A Happy Day in the Vatican

///A Happy Day in the Vatican

A Happy Day in the Vatican

  • Pope Benedict XVI

St. Peter, the rock that Jesus built his church upon, and St. Paul, whom Jesus toppled off his horse and sent to proclaim the gospel to the Gentiles, were honored on their feast day, June 29th.

A Happy Day in the Vatican

June 29th also marked the 60th anniversary of Pope Benedict XVI ‘s ordination to the priesthood. It was a happy day in the Vatican with many remembrances of the Pope’s ordination which were addressed in his biography, as well as the day’s homily. Here are some that especially touched me:

When the great German Cardinal Michael Von Faulhaber, archbishop of Munich and Freising, who during the dark years of the Third Reich had become one of the most courageous critics of Hitler’s regime, laid his hands on the twenty-four year old Joseph Ratzinger raising him to the priesthood.

Benedict relates:

“We were more than forty candidates (one was his older brother Georg) , who, at the solemn call on that radiant summer day, which I remember as the high point of my life, responded “Adsum”, Here I am. We should not be superstitious; but, at that moment when the elderly archbishop laid his hands on me, a little bird – perhaps a lark – flew up from the high altar in the cathedral and trilled a little joyful song. And I could not but see in this a reassurance from on high, as if I heard the words, “This is good, you are on the right way.”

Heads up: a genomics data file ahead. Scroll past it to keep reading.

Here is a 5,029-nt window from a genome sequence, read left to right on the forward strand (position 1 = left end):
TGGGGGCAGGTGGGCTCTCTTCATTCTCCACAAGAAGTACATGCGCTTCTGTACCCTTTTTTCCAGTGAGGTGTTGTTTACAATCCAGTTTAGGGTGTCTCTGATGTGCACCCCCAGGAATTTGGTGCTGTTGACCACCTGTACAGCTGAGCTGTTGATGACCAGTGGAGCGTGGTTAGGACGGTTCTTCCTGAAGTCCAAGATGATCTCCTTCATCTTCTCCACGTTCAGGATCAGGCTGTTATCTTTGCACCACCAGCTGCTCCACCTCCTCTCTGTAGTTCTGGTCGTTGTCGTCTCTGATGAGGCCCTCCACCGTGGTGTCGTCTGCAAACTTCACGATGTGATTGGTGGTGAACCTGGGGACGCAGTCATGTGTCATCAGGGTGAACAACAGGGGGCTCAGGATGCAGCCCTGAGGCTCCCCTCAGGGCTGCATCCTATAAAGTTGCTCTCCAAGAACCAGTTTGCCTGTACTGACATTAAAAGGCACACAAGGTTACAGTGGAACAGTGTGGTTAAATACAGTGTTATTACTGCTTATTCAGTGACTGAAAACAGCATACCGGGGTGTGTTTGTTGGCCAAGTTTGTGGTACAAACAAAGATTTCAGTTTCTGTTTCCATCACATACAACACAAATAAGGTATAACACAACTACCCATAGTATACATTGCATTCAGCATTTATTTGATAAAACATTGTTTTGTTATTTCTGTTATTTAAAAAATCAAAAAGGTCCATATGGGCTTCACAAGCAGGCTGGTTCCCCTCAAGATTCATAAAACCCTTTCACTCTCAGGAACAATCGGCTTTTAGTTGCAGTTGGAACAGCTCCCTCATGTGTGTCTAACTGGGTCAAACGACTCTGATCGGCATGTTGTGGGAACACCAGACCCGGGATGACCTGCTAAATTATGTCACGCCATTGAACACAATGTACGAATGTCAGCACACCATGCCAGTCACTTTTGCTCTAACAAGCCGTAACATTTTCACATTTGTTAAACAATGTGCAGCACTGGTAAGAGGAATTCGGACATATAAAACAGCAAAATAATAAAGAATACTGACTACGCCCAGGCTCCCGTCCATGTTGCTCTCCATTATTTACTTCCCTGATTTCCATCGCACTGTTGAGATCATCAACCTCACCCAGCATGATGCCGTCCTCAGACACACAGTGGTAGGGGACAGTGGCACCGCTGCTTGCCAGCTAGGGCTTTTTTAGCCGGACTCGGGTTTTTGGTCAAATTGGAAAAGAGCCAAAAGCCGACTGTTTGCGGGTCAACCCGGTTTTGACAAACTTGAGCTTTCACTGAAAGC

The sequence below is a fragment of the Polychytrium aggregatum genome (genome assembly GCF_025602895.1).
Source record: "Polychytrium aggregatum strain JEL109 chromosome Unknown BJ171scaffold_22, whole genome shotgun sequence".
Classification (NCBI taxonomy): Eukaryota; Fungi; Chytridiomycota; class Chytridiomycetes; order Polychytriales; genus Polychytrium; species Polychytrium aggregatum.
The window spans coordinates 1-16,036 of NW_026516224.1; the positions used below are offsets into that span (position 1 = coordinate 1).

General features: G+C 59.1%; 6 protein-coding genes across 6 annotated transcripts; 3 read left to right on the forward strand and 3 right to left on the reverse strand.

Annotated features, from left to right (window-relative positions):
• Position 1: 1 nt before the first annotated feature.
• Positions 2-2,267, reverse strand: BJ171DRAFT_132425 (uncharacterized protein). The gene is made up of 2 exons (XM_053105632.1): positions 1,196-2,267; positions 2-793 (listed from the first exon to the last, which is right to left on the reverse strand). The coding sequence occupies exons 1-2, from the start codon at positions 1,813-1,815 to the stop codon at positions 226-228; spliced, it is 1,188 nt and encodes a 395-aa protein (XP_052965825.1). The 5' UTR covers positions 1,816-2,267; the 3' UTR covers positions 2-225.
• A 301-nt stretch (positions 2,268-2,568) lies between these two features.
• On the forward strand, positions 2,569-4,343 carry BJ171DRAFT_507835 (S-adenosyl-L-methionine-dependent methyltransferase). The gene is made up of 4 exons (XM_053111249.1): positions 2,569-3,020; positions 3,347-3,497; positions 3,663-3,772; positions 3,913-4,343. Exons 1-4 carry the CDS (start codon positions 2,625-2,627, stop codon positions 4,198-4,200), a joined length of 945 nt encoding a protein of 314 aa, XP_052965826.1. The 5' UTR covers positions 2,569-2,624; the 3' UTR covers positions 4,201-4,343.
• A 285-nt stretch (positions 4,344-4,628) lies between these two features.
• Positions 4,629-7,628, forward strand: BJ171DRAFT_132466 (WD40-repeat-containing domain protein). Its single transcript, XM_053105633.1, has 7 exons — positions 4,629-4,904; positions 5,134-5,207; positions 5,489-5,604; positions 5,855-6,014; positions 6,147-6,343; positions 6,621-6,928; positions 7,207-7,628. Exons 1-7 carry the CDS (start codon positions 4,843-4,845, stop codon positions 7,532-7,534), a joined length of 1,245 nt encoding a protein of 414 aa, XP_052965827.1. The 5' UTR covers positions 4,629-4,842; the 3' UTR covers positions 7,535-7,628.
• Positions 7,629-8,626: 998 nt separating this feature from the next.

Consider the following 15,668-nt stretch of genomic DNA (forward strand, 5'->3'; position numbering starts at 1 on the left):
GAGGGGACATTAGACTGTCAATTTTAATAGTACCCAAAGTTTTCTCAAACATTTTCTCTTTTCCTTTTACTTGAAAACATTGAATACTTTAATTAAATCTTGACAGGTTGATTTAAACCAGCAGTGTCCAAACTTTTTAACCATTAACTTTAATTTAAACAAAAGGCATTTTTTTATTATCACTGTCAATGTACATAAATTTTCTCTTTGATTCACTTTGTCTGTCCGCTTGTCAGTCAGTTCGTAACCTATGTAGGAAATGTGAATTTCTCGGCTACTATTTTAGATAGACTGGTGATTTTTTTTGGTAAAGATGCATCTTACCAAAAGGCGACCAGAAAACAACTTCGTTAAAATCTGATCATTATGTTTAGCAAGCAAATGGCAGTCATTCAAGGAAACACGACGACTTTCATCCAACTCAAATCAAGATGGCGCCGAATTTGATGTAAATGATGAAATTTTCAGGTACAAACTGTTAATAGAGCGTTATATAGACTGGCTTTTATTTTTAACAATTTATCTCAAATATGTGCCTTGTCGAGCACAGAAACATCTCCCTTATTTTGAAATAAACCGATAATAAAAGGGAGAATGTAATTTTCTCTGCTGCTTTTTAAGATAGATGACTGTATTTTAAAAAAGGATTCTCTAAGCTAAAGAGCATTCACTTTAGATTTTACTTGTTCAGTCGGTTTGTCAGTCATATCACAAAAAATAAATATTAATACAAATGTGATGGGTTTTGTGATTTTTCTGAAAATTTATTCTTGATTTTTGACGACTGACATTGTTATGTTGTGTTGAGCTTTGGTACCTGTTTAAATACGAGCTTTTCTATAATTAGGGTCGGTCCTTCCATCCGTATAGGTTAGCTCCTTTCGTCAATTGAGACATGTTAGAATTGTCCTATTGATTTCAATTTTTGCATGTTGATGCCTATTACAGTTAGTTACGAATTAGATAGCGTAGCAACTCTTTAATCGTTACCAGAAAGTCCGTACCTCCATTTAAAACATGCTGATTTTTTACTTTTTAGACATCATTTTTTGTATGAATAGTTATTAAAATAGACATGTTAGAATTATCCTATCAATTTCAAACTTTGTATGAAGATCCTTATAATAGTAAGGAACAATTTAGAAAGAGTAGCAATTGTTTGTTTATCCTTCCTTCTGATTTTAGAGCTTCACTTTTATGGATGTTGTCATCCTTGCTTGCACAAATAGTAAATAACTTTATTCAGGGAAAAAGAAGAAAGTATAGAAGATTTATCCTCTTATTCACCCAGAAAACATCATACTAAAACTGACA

Following their ordination the brothers returned to their small town and Benedict tells us:

“We were invited to bring the first blessing into people’s homes, (remember this was shortly after WWII and these people had lived through dire times) and everywhere we were received even by total strangers with a warmth and affection I had not thought possible until that day…….I learned firsthand how earnestly people wait for a priest, how much they long for the blessing that flows from the power of the sacrament.”

From his homily, on this memorable day, I get a sense of the high value he places on friendship as he makes known to us that: